An influential German member of the European Parliament says strained ties between France and Germany are holding-up key decisions in the EU, including a trade deal and military aid to Ukraine.
David McAllister, chair of the European parliament’s foreign affairs committee, said the lack of contact between German Chancellor Olaf Scholz and France’s President Emmanuel Macron is causing delays on key decisions on a future trade deal with the Mercosur bloc of Latin American countries, and fighter jets and battle tanks.
The next-generation European battle tank is an integral part of the main combat system in Ukraine.
“At the moment we’re seeing a remarkable lack of internal coordination between Paris and Berlin. And that is not good,” McAllister, who is also a key figure in the opposition Christian Democrats party, said.
He stressed that while the Franco-German relationship was not “everything in Europe” but “things don’t work” without cooperation between the two states.
“In the end, Paris and Berlin need to agree to smooth things … and this is where I criticize the German government. I don’t think we have seen such little cooperation between Paris and Berlin as we are witnessing at the moment,” he said.
France and Germany have traditionally been seen as consensus makers within the EU.
Referring to an August speech in Prague given by the German leader, The Guardian cited McAllister as saying, “Can you imagine: he spoke for 45 minutes on the future of Europe – especially defense and security – and he doesn’t mention France? I mean, with whom will you organize your European defense and security if not with France? France is the leading military force in Europe and the British left us.”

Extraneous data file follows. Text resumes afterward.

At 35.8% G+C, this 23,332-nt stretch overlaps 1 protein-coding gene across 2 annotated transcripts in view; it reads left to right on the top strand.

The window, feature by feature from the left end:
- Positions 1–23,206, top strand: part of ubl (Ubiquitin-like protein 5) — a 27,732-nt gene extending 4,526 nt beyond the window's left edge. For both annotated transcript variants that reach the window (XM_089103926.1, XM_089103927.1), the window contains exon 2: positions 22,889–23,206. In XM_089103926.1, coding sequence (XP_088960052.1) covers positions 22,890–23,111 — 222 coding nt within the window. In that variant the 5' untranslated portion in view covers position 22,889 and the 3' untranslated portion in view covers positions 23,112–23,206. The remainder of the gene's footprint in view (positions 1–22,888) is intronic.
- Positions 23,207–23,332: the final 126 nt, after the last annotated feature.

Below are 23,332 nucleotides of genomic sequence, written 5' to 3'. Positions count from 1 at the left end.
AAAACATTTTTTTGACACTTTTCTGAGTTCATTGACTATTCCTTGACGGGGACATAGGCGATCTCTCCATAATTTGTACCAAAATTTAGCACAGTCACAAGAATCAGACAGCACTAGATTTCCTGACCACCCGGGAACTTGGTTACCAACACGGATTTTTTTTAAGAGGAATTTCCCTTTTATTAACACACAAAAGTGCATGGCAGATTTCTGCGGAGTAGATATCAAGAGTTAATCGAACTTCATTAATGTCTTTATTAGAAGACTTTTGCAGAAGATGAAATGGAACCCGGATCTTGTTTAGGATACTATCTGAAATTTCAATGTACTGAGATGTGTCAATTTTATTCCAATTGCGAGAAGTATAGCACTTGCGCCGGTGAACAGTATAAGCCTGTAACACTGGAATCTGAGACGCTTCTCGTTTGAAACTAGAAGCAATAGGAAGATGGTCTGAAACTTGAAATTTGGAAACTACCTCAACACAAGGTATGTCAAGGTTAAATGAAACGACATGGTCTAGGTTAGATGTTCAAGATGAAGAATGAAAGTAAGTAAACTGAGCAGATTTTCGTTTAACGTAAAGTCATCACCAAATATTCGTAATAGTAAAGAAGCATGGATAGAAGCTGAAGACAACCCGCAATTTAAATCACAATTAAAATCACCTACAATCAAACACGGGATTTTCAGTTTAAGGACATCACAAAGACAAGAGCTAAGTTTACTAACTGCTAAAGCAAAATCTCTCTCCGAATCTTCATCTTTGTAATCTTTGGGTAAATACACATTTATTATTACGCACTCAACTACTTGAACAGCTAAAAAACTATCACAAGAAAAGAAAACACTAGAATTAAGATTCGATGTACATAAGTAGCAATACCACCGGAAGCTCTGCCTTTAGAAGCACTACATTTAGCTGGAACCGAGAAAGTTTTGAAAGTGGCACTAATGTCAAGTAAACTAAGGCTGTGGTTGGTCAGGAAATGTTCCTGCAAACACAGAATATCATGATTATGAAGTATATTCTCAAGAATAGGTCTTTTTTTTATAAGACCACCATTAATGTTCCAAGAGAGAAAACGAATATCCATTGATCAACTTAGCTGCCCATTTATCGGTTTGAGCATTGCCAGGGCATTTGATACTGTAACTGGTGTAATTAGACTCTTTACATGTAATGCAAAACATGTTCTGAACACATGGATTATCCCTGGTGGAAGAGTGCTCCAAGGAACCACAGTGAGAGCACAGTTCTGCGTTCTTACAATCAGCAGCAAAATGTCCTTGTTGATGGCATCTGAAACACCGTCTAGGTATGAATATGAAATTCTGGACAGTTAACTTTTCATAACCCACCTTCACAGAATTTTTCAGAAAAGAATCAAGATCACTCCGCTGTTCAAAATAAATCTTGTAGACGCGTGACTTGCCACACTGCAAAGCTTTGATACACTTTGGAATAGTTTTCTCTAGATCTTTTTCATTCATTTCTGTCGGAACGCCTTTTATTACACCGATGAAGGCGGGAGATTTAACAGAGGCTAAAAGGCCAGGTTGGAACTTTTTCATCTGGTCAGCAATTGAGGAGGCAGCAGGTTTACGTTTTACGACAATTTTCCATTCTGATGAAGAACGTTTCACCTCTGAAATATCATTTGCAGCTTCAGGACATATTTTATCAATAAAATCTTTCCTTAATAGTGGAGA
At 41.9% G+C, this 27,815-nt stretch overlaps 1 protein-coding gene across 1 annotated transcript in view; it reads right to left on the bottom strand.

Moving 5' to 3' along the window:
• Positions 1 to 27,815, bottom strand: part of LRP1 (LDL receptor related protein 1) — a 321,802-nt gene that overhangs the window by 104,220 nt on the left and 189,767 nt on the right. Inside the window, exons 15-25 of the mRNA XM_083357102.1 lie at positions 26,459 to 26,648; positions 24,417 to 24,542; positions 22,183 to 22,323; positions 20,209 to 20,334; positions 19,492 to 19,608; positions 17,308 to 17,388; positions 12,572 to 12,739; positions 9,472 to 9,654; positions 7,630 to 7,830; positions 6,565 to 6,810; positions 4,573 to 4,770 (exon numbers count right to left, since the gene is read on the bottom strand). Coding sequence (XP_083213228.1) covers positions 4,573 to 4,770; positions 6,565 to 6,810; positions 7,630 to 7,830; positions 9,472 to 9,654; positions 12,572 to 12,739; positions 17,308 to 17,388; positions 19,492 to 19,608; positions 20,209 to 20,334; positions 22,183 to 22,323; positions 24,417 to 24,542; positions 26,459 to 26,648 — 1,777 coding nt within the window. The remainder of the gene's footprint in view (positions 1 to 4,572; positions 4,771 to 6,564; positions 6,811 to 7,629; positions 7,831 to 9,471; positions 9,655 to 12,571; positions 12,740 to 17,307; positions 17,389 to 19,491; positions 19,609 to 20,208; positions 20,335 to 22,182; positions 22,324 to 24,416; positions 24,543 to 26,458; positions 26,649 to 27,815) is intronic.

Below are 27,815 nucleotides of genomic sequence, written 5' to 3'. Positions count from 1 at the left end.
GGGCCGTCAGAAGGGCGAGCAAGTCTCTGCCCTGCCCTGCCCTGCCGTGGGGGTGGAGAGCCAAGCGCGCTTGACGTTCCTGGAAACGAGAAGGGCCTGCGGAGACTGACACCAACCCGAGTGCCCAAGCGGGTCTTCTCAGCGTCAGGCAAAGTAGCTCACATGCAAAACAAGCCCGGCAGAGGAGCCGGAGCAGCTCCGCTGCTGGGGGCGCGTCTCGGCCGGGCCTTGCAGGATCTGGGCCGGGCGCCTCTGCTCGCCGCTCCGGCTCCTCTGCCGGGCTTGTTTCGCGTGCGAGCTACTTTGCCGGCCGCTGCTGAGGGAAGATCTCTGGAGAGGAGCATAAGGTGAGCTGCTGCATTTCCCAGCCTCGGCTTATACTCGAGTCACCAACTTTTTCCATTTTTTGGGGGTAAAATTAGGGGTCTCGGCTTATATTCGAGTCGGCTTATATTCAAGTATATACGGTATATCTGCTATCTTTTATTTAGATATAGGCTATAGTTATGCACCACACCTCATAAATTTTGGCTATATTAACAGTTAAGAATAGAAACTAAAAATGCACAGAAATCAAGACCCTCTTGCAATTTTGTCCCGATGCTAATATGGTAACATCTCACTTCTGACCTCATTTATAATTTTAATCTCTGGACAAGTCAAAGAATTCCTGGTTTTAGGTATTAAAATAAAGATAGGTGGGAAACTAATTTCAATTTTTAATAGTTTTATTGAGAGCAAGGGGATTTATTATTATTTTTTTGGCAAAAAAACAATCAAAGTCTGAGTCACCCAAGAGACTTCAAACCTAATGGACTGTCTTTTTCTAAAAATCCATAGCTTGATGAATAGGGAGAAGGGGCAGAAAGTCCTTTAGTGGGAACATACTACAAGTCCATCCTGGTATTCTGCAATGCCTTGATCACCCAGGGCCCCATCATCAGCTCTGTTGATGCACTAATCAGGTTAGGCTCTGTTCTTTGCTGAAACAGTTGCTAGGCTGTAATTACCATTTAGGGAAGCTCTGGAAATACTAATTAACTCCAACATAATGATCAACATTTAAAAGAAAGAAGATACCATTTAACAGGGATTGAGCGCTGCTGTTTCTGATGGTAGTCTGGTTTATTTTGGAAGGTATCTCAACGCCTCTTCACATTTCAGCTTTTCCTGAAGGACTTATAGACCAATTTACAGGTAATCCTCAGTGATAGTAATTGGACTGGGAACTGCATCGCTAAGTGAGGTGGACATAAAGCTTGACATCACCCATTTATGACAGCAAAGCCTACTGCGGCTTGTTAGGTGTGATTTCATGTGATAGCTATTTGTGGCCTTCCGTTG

The view is shared in France, with Georgina Wright, director of the Europe program at the Paris-based think tank Institut Montaigne.
“My view is, yes, relations are strained. Yes, there are key issues that they need to overcome, based on actual policy disagreement and approach. But we shouldn’t exaggerate it too much.
“I think in Paris there is a view that Germany just spends too much time talking to itself. So you’ve got a coalition that’s formed … the three parties that are very different, and they’re just spending so much time agreeing a new policy [at home] that by the time it gets to Brussels, they haven’t had time to discuss it with anywhere else. And actually, that’s something I’ve heard not just from France, but from other member states as well,” Wright said, referring to the coalition led by Scholz’s center-left Social Democrats, the Greens and the neoliberal Free Democrats.
The Franco-German duo has had temporary breakdowns in the past. Chancellor Gerhard Schroeder and President Jacques Chirac scarcely spoke to one another for several months after a row over EU farm policy in 1999. Chancellor Angela Merkel and presidents Nicolas Sarkozy and Francois Hollande had poor starts.